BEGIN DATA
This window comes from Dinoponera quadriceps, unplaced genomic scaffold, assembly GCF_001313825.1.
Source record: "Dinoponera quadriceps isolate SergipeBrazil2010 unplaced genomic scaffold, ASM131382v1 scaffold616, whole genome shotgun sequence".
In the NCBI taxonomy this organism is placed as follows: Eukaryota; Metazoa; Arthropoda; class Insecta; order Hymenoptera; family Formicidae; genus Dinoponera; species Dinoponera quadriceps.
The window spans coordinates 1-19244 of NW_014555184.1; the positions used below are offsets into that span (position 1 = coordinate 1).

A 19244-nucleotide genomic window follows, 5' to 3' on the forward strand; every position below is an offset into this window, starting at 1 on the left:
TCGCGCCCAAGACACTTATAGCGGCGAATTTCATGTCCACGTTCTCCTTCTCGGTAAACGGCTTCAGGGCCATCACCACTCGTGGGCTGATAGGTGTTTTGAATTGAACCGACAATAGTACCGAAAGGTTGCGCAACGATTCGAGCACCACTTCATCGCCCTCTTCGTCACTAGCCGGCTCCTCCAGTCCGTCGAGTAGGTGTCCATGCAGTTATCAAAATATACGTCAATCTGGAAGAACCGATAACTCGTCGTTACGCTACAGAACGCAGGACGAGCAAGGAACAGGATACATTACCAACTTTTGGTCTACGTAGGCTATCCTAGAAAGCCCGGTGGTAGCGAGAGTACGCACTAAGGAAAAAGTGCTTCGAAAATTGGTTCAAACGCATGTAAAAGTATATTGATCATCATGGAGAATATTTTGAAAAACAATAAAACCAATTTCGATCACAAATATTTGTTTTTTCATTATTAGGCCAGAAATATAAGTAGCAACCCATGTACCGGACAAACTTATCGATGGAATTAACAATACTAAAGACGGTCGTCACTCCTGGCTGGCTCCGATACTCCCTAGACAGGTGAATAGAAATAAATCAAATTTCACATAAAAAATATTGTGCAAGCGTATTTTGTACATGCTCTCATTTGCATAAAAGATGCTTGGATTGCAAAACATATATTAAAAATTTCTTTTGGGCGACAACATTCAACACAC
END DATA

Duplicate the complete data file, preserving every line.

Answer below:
This window comes from Dinoponera quadriceps, unplaced genomic scaffold, assembly GCF_001313825.1.
Source record: "Dinoponera quadriceps isolate SergipeBrazil2010 unplaced genomic scaffold, ASM131382v1 scaffold616, whole genome shotgun sequence".
In the NCBI taxonomy this organism is placed as follows: Eukaryota; Metazoa; Arthropoda; class Insecta; order Hymenoptera; family Formicidae; genus Dinoponera; species Dinoponera quadriceps.
The window spans coordinates 1-19244 of NW_014555184.1; the positions used below are offsets into that span (position 1 = coordinate 1).

A 19244-nucleotide genomic window follows, 5' to 3' on the forward strand; every position below is an offset into this window, starting at 1 on the left:
TCGCGCCCAAGACACTTATAGCGGCGAATTTCATGTCCACGTTCTCCTTCTCGGTAAACGGCTTCAGGGCCATCACCACTCGTGGGCTGATAGGTGTTTTGAATTGAACCGACAATAGTACCGAAAGGTTGCGCAACGATTCGAGCACCACTTCATCGCCCTCTTCGTCACTAGCCGGCTCCTCCAGTCCGTCGAGTAGGTGTCCATGCAGTTATCAAAATATACGTCAATCTGGAAGAACCGATAACTCGTCGTTACGCTACAGAACGCAGGACGAGCAAGGAACAGGATACATTACCAACTTTTGGTCTACGTAGGCTATCCTAGAAAGCCCGGTGGTAGCGAGAGTACGCACTAAGGAAAAAGTGCTTCGAAAATTGGTTCAAACGCATGTAAAAGTATATTGATCATCATGGAGAATATTTTGAAAAACAATAAAACCAATTTCGATCACAAATATTTGTTTTTTCATTATTAGGCCAGAAATATAAGTAGCAACCCATGTACCGGACAAACTTATCGATGGAATTAACAATACTAAAGACGGTCGTCACTCCTGGCTGGCTCCGATACTCCCTAGACAGGTGAATAGAAATAAATCAAATTTCACATAAAAAATATTGTGCAAGCGTATTTTGTACATGCTCTCATTTGCATAAAAGATGCTTGGATTGCAAAACATATATTAAAAATTTCTTTTGGGCGACAACATTCAACACAC